Re: User Questionnaire

Subject: Re: User Questionnaire
From: "Domaschuk, Rob" <Robd -at- datalogics -dot- com>
To: "TECHWR-L" <techwr-l -at- lists -dot- raycomm -dot- com>
Date: Thu, 4 Oct 2001 08:47:39 -0500

Hi Barbara,

In my last role as a "User Experience Architect", I did a lot of this. Here
are a few things I've learned that I use in my tech writing life:

1. Observations beat questionnaires every time - when you can do them. How
people SAY they work is not always accurate. Only observing them will
identify this. A perfect example is the whole Fat-Free product craze in the
'90s. Everyone said they wanted fat-free food, but when CPG companies
started producing it, it never sold, because people weren't prepared to
switch from their regular foods. If you can visit a few users (even two or
three will help), then do it. IMHO, I'd rather visit three people and watch
them work (unobtrusively) than get questionnaires back from 200 people. I
can see things that I would never pick up in a questionnaire, such as their
physical environment (are my docs laid out in such a way that they are easy
to read in the context of a phone that rings 50 times a day, poor or
lighting, private cubes vs. open desks, etc.). I can also see how they are
using the product (great feedback for the development team) and how they
my document (do they really want training manuals when I have been giving
them reference manuals?). Be prepared for almost anything, and this can be
very humbling!

So, if you can go out and meet a few people, go for it (this is often
cheaper than a full-fledged questionnaire). Take an instant camera to
your observations (remembering that you may need to sign their NDA
[non-disclosure agreement]). Krug's book, "Don't Make Me Think" has some
great ideas here (and it is fun to read).

2. I like to find out how often they use my product/application. If it is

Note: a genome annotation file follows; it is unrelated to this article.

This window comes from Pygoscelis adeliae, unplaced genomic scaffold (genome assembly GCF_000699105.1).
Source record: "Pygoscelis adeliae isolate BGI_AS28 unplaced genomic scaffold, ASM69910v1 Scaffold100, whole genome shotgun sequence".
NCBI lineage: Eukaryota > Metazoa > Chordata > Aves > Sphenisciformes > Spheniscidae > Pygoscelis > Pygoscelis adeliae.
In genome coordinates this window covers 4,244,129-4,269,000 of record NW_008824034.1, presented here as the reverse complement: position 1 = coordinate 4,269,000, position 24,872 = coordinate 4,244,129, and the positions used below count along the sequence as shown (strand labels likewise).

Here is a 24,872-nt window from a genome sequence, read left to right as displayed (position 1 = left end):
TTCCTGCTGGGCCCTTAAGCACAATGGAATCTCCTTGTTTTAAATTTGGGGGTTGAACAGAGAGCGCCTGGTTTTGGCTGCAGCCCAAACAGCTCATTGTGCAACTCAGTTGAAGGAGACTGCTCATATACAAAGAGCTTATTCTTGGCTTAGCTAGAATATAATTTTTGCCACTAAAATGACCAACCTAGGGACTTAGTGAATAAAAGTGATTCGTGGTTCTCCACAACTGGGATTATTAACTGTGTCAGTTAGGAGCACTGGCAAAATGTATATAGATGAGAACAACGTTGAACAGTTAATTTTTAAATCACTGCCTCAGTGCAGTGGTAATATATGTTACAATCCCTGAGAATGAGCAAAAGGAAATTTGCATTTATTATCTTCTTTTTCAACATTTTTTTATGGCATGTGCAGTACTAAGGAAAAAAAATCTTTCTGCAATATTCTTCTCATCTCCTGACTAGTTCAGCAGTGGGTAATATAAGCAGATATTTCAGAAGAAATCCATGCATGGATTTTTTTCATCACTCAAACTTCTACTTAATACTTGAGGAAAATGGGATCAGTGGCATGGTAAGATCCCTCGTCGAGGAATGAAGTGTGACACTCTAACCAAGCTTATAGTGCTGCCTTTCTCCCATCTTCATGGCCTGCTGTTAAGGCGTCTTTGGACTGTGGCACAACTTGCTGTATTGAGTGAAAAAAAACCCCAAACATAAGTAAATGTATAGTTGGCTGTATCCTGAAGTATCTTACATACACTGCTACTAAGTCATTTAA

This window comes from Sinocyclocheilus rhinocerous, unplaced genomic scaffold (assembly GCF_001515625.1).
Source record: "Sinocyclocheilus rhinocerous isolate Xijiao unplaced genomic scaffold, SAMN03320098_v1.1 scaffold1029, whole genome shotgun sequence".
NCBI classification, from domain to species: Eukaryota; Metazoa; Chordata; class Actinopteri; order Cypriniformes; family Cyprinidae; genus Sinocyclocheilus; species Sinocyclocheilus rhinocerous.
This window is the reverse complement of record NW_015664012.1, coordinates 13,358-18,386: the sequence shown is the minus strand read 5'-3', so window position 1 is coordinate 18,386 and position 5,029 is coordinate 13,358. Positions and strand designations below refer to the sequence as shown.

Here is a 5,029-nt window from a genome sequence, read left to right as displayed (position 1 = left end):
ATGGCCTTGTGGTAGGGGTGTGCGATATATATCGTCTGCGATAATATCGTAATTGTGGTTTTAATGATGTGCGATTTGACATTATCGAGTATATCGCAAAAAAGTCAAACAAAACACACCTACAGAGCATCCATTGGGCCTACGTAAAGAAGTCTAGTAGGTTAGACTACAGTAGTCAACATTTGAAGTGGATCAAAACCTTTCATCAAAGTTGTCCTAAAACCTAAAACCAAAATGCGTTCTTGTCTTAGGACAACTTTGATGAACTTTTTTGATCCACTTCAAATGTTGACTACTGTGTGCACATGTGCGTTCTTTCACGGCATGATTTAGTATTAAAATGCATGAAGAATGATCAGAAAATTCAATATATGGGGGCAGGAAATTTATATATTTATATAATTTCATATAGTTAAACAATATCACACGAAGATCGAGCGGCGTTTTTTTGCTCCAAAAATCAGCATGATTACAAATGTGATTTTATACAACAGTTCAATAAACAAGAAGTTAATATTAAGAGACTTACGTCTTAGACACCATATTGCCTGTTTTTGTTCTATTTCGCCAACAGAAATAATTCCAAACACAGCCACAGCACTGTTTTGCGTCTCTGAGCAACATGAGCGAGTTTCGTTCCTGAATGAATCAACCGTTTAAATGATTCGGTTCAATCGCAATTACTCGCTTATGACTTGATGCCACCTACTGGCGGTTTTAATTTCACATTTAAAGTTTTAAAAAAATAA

once a year because I sell the world's best year-end accounting package,
then I know I need to create a different doc type than for someone who is
using my world's best order-entry system 100 times each day. (This is an
example, my company doesn't create either).

3. As for specific questions, focus on the parts of your product that will
help/hinder/change the way they work. If you are really interested in
education levels, get some job descriptions (if possible) from your users'
HR departments - or ask what the minimum education level is for the
position. If somebody who never completed high school sneaked into a
position that requires a Ph.D. in Astro-Nuclear Physics, they probably
wouldn't give you an honest answer anyway. Besides, education doesn't
necessarily equal aptitude.

4. Be aware that someone could potentially lose their job if a company uses
your product(it has happened). Be prepared for that answer on your

Okay, finally (and most importantly) have fun! You are doing something that
a lot of people never get the chance to do. It is a wonderful opportunity
that will carry a lot of learning for your whole company.

Just one person's opinion....

Rob Domaschuk
Technical Writer, Datalogics inc.
312.853.8337 - t
810.958.2937 - f

"I hear it in the deep heart's core."
- W.B. Yeats, The Lake Isle of Innisfree


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